Oliver Reed and Michael Crawford play two brothers who are always trying to find some way to succeed with cleverness rather than simple drudgery. Crawford is constantly living in his ... See full summary »
Oliver Reed and Michael Crawford play two brothers who are always trying to find some way to succeed with cleverness rather than simple drudgery. Crawford is constantly living in his brother's shadow as the one who gets caught. After Crawford is forced to resign from the army after an episode of unappreciated cleverness, the two decide their careers would go better if there was a large amount of publicity, so they decide to steal the crown jewels from the tower of London. Bombs, misdirection, disguises and acting allow them to enter the tower with all of the alarms turned off. Written by
John Vogel <email@example.com>
The out-doors scenes at the raid were shot at Hampton Court Palace. In the scene were they arrive at the Tower, they drive along Water Street, pass under the Byward Tower arch, and then enter the Hampton Court Yard in the next shot. See more »
I remember when I was about 5 years old I saw a film about two soldiers who steal the Crown Jewels from the Tower of London. Latterly, I didn't remember much about it (obviously) or even what it was called, only that I loved it. So I was pleasantly surprised recently, when I stayed to watch the late movie on telly one night and it all came flooding back...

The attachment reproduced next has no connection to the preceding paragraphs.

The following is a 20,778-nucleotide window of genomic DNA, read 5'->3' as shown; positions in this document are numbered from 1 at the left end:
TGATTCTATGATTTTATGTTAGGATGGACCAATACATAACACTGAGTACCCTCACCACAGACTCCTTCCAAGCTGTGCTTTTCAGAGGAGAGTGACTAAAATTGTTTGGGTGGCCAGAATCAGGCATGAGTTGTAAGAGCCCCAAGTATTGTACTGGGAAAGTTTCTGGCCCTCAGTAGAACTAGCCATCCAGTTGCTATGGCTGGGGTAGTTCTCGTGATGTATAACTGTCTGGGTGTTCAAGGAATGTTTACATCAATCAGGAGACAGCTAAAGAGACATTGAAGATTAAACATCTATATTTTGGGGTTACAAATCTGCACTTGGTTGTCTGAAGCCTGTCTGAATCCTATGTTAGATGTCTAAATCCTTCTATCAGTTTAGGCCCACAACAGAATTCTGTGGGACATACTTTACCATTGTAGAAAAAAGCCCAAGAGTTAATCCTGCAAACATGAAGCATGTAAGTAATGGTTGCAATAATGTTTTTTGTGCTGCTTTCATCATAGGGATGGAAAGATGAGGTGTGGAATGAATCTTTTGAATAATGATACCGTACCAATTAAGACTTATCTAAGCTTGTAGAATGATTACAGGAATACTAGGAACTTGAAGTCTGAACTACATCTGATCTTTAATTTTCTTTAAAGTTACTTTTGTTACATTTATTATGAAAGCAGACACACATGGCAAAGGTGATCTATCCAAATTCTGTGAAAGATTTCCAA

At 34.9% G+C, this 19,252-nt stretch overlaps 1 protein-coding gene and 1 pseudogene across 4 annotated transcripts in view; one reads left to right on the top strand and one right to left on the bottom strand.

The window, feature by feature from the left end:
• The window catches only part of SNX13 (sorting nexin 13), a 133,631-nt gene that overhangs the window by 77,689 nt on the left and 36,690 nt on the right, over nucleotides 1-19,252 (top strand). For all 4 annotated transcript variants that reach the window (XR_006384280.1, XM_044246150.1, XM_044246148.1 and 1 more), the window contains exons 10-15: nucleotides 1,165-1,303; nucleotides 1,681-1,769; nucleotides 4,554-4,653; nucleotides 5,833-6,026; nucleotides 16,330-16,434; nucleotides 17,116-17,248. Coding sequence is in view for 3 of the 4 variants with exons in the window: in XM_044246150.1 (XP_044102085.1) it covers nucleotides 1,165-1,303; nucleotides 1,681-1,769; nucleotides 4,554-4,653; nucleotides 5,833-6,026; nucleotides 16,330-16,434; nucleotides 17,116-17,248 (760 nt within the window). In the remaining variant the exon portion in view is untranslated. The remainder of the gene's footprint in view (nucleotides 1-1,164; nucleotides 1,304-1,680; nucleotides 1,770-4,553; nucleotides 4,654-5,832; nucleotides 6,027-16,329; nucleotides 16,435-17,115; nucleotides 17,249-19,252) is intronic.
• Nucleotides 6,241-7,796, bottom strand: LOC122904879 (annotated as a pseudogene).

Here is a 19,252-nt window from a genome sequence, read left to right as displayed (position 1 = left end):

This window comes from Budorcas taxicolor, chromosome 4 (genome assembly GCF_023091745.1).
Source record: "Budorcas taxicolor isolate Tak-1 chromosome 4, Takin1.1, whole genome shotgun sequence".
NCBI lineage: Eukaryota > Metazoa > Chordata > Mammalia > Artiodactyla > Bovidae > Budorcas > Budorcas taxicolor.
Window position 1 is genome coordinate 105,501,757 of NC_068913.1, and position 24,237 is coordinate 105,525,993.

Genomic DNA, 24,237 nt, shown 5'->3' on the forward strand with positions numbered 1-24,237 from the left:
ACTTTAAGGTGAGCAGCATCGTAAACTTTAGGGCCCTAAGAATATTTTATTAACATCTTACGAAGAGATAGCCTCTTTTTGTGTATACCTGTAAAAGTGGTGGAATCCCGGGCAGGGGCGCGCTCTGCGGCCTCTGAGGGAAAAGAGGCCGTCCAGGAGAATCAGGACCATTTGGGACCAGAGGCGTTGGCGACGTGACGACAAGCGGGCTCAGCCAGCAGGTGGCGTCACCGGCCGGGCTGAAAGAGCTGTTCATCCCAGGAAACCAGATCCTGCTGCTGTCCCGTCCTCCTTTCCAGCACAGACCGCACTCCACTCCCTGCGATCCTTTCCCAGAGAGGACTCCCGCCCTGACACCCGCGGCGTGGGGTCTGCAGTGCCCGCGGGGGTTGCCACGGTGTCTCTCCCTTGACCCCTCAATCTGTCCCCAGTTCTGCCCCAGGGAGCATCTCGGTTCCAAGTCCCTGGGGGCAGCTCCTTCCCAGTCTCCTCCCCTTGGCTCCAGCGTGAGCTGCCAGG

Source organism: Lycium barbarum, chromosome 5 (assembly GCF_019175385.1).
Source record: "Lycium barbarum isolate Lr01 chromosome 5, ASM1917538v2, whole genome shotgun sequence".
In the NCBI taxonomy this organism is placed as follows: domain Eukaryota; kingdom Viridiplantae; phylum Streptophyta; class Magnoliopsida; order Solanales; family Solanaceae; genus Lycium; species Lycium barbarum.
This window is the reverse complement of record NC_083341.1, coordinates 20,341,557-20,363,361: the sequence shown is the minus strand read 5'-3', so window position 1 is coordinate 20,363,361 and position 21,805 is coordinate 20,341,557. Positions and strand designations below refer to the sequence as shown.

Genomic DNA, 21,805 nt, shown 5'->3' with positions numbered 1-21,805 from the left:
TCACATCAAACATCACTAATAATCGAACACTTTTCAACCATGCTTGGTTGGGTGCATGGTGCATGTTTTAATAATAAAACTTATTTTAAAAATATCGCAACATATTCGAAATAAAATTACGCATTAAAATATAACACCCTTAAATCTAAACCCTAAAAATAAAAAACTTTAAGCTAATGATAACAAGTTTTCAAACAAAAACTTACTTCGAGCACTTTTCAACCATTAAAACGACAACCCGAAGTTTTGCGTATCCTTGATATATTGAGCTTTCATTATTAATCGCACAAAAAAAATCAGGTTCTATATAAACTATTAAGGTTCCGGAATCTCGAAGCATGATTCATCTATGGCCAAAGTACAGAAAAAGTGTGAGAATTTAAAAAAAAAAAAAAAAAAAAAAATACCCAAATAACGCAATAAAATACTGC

Quite why I would have loved "The Jokers" so much when I was five is beyond me, as most of the humour would have probably gone straight over my head. I must have loved the ingenuity of the brothers' scheme and the twists at the closing stages. But then, this movie is so incredibly easy to like - it rattles along at a cracking pace with a deftness of touch not usually associated with Michael Winner, it looks like a tourist film of London, it's a pleasing thriller, and it's pretty funny to boot. There are some priceless lines, including a couple which only an Englishman could find funny. And of course you have two great central performances, from the sterling Michael Crawford, and Oliver Reed.
There are many advances in technology which would render crucial details of the plan unworkable today, making the movie very much a product of its times; but baby, what times! The Swinging London of the late 60s, as so affectionately sent up in the "Austin Powers" flicks, is presented here as decadently appealing, if shallow, an endless round of booze and birds. If there's any sour note it is that the "system" which the brothers want to ridicule seems to have been very kind to them along the way. But it's hardly a film to be making profound political statements, so one can't complain. Instead just sit back and enjoy this superbly entertaining little gem, as much fun now as it was when I was five years old!
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